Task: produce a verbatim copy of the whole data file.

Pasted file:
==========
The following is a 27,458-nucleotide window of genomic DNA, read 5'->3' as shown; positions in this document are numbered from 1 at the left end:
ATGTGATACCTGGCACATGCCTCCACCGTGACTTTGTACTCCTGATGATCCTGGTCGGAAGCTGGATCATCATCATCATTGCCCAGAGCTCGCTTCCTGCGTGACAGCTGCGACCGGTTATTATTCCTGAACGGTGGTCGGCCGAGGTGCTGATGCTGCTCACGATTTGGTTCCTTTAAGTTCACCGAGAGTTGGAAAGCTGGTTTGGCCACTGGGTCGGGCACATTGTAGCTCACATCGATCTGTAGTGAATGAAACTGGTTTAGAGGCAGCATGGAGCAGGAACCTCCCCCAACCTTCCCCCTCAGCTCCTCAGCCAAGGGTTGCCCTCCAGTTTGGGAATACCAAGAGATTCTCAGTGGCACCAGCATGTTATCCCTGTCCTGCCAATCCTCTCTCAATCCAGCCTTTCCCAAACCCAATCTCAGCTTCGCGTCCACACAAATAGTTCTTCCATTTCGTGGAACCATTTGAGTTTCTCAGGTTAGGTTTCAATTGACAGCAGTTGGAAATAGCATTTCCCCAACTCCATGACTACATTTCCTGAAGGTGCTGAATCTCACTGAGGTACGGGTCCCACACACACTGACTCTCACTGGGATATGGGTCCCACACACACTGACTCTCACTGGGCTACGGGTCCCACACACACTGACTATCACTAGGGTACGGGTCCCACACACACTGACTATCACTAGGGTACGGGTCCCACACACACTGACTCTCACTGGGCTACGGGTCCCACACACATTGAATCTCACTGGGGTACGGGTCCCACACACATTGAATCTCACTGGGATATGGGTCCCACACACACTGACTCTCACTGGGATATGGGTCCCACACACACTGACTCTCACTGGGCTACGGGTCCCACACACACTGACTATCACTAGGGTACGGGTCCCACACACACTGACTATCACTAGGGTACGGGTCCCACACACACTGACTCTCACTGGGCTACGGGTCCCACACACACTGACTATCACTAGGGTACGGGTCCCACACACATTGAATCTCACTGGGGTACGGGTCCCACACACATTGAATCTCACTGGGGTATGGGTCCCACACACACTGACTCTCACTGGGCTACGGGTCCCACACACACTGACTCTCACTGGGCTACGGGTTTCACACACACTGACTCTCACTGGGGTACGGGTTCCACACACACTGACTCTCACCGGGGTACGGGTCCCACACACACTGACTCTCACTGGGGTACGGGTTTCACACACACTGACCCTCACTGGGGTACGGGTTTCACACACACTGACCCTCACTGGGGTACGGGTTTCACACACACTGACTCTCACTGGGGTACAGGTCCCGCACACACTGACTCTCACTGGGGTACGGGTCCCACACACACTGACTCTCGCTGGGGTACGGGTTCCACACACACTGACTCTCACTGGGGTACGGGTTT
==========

The following is a 27,458-nucleotide window of genomic DNA, read 5'->3' as shown; positions in this document are numbered from 1 at the left end:
ATGTGATACCTGGCACATGCCTCCACCGTGACTTTGTACTCCTGATGATCCTGGTCGGAAGCTGGATCATCATCATCATTGCCCAGAGCTCGCTTCCTGCGTGACAGCTGCGACCGGTTATTATTCCTGAACGGTGGTCGGCCGAGGTGCTGATGCTGCTCACGATTTGGTTCCTTTAAGTTCACCGAGAGTTGGAAAGCTGGTTTGGCCACTGGGTCGGGCACATTGTAGCTCACATCGATCTGTAGTGAATGAAACTGGTTTAGAGGCAGCATGGAGCAGGAACCTCCCCCAACCTTCCCCCTCAGCTCCTCAGCCAAGGGTTGCCCTCCAGTTTGGGAATACCAAGAGATTCTCAGTGGCACCAGCATGTTATCCCTGTCCTGCCAATCCTCTCTCAATCCAGCCTTTCCCAAACCCAATCTCAGCTTCGCGTCCACACAAATAGTTCTTCCATTTCGTGGAACCATTTGAGTTTCTCAGGTTAGGTTTCAATTGACAGCAGTTGGAAATAGCATTTCCCCAACTCCATGACTACATTTCCTGAAGGTGCTGAATCTCACTGAGGTACGGGTCCCACACACACTGACTCTCACTGGGATATGGGTCCCACACACACTGACTCTCACTGGGCTACGGGTCCCACACACACTGACTATCACTAGGGTACGGGTCCCACACACACTGACTATCACTAGGGTACGGGTCCCACACACACTGACTCTCACTGGGCTACGGGTCCCACACACATTGAATCTCACTGGGGTACGGGTCCCACACACATTGAATCTCACTGGGATATGGGTCCCACACACACTGACTCTCACTGGGATATGGGTCCCACACACACTGACTCTCACTGGGCTACGGGTCCCACACACACTGACTATCACTAGGGTACGGGTCCCACACACACTGACTATCACTAGGGTACGGGTCCCACACACACTGACTCTCACTGGGCTACGGGTCCCACACACACTGACTATCACTAGGGTACGGGTCCCACACACATTGAATCTCACTGGGGTACGGGTCCCACACACATTGAATCTCACTGGGGTATGGGTCCCACACACACTGACTCTCACTGGGCTACGGGTCCCACACACACTGACTCTCACTGGGCTACGGGTTTCACACACACTGACTCTCACTGGGGTACGGGTTCCACACACACTGACTCTCACCGGGGTACGGGTCCCACACACACTGACTCTCACTGGGGTACGGGTTTCACACACACTGACCCTCACTGGGGTACGGGTTTCACACACACTGACCCTCACTGGGGTACGGGTTTCACACACACTGACTCTCACTGGGGTACAGGTCCCGCACACACTGACTCTCACTGGGGTACGGGTCCCACACACACTGACTCTCGCTGGGGTACGGGTTCCACACACACTGACTCTCACTGGGGTACGGGTTT